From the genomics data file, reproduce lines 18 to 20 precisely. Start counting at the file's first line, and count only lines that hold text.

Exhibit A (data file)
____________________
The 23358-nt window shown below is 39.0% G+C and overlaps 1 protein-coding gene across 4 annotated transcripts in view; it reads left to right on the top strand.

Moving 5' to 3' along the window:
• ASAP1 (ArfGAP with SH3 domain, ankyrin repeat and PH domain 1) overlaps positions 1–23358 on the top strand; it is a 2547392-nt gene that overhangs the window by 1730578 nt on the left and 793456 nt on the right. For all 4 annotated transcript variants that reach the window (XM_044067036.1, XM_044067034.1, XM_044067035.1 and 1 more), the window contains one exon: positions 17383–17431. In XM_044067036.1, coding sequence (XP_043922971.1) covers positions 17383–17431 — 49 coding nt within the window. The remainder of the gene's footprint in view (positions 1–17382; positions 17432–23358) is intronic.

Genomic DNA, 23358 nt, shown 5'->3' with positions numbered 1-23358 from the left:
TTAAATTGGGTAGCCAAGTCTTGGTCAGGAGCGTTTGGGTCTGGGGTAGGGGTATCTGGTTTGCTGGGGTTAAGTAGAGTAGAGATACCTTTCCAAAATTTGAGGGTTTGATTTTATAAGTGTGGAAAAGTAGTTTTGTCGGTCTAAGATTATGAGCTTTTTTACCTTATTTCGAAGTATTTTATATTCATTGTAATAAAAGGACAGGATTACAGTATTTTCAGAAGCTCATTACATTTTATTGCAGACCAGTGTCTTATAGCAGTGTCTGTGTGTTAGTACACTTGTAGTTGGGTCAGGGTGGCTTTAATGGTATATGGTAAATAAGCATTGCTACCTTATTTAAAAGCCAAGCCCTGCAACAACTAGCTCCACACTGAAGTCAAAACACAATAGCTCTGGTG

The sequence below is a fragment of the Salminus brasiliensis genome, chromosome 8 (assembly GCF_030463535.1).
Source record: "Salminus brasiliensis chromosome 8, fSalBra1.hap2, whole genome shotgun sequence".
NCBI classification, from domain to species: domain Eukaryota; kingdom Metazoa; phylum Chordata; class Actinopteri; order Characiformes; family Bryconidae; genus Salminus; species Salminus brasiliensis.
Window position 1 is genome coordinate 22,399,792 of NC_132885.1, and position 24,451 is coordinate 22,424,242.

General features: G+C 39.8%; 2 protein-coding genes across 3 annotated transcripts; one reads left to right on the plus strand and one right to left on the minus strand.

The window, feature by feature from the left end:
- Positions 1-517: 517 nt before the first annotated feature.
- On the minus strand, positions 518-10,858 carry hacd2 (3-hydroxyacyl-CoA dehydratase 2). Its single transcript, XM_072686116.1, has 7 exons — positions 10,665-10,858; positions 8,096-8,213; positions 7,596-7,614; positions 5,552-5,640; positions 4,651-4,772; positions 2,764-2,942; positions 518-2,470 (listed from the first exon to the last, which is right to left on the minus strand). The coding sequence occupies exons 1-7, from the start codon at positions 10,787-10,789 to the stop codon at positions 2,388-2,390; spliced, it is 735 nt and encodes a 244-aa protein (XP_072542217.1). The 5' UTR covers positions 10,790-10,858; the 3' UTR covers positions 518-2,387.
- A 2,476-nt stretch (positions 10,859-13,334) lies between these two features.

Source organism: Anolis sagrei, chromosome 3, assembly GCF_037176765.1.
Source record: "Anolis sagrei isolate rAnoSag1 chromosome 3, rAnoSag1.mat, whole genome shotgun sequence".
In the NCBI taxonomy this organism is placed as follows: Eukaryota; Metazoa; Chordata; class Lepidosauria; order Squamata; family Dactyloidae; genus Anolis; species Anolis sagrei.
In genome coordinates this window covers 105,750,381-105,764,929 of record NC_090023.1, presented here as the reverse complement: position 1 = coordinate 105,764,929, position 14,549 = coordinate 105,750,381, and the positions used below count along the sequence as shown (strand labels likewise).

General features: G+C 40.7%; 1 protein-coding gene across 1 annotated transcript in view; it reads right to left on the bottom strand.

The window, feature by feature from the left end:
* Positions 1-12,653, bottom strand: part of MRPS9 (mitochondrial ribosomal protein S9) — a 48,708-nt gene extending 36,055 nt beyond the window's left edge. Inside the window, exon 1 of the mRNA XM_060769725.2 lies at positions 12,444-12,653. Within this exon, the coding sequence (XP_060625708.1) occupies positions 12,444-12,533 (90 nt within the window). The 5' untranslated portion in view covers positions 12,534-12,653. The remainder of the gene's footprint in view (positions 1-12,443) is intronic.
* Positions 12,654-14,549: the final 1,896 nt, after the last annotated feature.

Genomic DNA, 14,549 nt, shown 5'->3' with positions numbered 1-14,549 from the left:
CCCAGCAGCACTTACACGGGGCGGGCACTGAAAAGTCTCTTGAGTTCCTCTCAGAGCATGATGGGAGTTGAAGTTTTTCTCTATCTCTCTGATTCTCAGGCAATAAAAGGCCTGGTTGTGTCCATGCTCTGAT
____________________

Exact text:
In genome coordinates this window covers 105,750,381-105,764,929 of record NC_090023.1, presented here as the reverse complement: position 1 = coordinate 105,764,929, position 14,549 = coordinate 105,750,381, and the positions used below count along the sequence as shown (strand labels likewise).

General features: G+C 40.7%; 1 protein-coding gene across 1 annotated transcript in view; it reads right to left on the bottom strand.

The window, feature by feature from the left end: